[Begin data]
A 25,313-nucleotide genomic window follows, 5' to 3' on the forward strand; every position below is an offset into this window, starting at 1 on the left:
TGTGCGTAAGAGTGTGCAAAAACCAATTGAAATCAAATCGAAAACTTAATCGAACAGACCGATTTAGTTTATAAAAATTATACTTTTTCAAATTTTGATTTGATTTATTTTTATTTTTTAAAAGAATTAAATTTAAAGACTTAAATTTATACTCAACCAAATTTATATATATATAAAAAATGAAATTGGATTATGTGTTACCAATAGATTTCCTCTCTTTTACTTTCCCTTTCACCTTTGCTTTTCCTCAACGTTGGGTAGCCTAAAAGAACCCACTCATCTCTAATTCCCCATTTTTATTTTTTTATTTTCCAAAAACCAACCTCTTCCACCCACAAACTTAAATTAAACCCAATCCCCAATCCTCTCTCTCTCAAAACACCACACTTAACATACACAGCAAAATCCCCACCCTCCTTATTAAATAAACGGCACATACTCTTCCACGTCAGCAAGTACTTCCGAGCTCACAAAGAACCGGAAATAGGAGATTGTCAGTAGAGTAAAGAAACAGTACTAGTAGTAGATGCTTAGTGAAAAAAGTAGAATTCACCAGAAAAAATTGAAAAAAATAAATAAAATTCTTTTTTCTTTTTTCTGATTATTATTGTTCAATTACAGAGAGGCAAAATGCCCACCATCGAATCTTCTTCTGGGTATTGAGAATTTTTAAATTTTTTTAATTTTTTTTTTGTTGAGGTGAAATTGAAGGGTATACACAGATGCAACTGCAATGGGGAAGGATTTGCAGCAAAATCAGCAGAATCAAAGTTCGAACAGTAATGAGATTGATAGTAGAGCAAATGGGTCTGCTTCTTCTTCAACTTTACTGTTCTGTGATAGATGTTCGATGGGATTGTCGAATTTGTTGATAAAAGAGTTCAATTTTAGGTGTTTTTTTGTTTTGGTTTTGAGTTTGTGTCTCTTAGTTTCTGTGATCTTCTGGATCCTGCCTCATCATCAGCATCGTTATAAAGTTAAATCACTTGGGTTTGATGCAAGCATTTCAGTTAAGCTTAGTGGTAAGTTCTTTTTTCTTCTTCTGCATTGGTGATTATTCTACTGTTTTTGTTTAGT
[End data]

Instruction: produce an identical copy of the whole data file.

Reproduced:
A 25,313-nucleotide genomic window follows, 5' to 3' on the forward strand; every position below is an offset into this window, starting at 1 on the left:
TGTGCGTAAGAGTGTGCAAAAACCAATTGAAATCAAATCGAAAACTTAATCGAACAGACCGATTTAGTTTATAAAAATTATACTTTTTCAAATTTTGATTTGATTTATTTTTATTTTTTAAAAGAATTAAATTTAAAGACTTAAATTTATACTCAACCAAATTTATATATATATAAAAAATGAAATTGGATTATGTGTTACCAATAGATTTCCTCTCTTTTACTTTCCCTTTCACCTTTGCTTTTCCTCAACGTTGGGTAGCCTAAAAGAACCCACTCATCTCTAATTCCCCATTTTTATTTTTTTATTTTCCAAAAACCAACCTCTTCCACCCACAAACTTAAATTAAACCCAATCCCCAATCCTCTCTCTCTCAAAACACCACACTTAACATACACAGCAAAATCCCCACCCTCCTTATTAAATAAACGGCACATACTCTTCCACGTCAGCAAGTACTTCCGAGCTCACAAAGAACCGGAAATAGGAGATTGTCAGTAGAGTAAAGAAACAGTACTAGTAGTAGATGCTTAGTGAAAAAAGTAGAATTCACCAGAAAAAATTGAAAAAAATAAATAAAATTCTTTTTTCTTTTTTCTGATTATTATTGTTCAATTACAGAGAGGCAAAATGCCCACCATCGAATCTTCTTCTGGGTATTGAGAATTTTTAAATTTTTTTAATTTTTTTTTTGTTGAGGTGAAATTGAAGGGTATACACAGATGCAACTGCAATGGGGAAGGATTTGCAGCAAAATCAGCAGAATCAAAGTTCGAACAGTAATGAGATTGATAGTAGAGCAAATGGGTCTGCTTCTTCTTCAACTTTACTGTTCTGTGATAGATGTTCGATGGGATTGTCGAATTTGTTGATAAAAGAGTTCAATTTTAGGTGTTTTTTTGTTTTGGTTTTGAGTTTGTGTCTCTTAGTTTCTGTGATCTTCTGGATCCTGCCTCATCATCAGCATCGTTATAAAGTTAAATCACTTGGGTTTGATGCAAGCATTTCAGTTAAGCTTAGTGGTAAGTTCTTTTTTCTTCTTCTGCATTGGTGATTATTCTACTGTTTTTGTTTAGT